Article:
The Whipping Boy
Scholastic 1987
By Sid Fleischman


This is what it says on the back cover:  Jemmy, once a poor boy living on the streets, now lives in a castle. As the whipping boy, he bears the punishment when Prince Brat misbehaves, for it is forbidden to spank, thrash, or whack the heir to the throne. The two boys have nothing in common and even less reason to like one another.  But when they find themselves taken hostage after running away, they are left with no choice but to trust each other.

From looking at the cover, I wasn't sure if I would like this book. But, I did! It was a fun read of only 13,280 words. I know it seems like the trend for MG books is to be longer, but I tend to like the shorter ones. I say it's not the quantity of the pages but the quality of the pages.

This is a fun book with fun characters. There is hope for everyone. It takes a while, but Prince Brat turns out to be a good friend in the end.

Give this one a try, I think you will like it.

For more middle grade fun, check the links on

Posted by Janet F. Smart on Creative Writing in the Blackberry Patch.

Tuesday, February 5, 2013

What's Your Favorite Newbery Book?

The Newbery's were just announced.

I haven't ready any of the winners yet, but I have read Newbery winners from other years.

 It has to be a book published in America and when deciding on the book's degree of excellence, the committee takes into consideration the interpretation of the theme or concept, the handling of characters and setting, how the plot is developed, overall presentation and organization and style.

In other words, what are you trying to get kids to think about? Make sure the characters are distinct and have reasons they do what they do and make your setting shine. Have a good plot and make sure your story is accurate, easy to understand and organized. And tell the story in the way a kid would understand it and want to read it.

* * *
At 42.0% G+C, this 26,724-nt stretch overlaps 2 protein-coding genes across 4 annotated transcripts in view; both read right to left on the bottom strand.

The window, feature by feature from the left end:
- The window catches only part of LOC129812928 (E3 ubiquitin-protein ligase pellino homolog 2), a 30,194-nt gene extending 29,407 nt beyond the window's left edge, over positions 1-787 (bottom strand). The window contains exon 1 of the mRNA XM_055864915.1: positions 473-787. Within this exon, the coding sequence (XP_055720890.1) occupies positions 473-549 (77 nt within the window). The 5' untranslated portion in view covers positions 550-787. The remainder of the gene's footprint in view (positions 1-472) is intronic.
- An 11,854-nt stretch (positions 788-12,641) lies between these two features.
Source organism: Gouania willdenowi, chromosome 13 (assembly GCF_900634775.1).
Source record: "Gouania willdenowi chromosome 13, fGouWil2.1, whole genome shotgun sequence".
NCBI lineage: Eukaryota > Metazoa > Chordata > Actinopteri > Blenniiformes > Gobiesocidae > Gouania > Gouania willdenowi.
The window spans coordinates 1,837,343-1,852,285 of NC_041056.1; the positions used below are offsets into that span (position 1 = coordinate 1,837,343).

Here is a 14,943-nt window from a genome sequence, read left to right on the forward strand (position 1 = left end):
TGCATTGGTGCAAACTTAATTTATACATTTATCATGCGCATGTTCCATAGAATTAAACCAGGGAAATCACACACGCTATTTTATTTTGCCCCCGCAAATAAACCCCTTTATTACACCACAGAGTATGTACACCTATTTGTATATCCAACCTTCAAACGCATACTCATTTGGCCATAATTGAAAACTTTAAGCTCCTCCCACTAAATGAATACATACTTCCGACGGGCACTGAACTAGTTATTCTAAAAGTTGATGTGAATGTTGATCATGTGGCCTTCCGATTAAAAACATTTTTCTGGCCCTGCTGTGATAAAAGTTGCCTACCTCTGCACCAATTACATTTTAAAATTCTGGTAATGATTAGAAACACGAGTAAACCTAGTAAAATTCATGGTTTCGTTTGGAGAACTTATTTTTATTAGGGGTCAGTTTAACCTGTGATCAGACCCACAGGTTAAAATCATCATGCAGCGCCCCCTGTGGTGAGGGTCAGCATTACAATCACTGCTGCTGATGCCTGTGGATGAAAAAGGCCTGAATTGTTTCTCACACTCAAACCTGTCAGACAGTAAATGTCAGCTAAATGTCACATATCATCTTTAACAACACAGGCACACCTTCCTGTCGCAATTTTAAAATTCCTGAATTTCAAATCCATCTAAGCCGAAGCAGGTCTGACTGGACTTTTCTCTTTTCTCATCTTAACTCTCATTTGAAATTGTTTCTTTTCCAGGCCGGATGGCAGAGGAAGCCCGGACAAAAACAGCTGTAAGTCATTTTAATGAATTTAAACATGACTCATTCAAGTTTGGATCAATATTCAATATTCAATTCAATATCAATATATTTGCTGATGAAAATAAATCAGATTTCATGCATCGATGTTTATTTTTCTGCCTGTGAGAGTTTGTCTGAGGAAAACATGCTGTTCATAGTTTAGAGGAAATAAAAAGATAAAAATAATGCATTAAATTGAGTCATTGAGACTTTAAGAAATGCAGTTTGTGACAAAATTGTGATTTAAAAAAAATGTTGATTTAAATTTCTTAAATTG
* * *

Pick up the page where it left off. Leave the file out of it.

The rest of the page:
I have been to the library checking out past winners. I told the librarian today that I wished they put the Newbery winners in a separate section so they would be easier to find. She said they did that before but the children wouldn't check them out, so they mixed them in with the other books.

I also read a review on Amazon of a winner and the reviewer said their child didn't want to read a Newbery winner because they were boring. One of my neighbors, who is a teacher, said she didn't particularly like the winners either.

So what does all this mean?

The last one I read, Dead End in Norvelt, I didn't like either. I felt it started out very slow, went into too much detail in a lot of places and I didn't like the way it ended . . . it was too abrupt of an ending. I also didn't like the father in the book, he seemed to care only about himself and wasn't a very good role model for his son.

Some of my favorite winners are Sarah,  Plain and  Tall, Because of Winn-Dixie, A Year Down Yonder, Holes and A Long Way from  Chicago.

You can click here to see a list of winners from past years.

What do you think of Newbery winners?

What are your favorite ones?

Posted by Janet F. Smart on Creative Writing in the Blackberry Patch.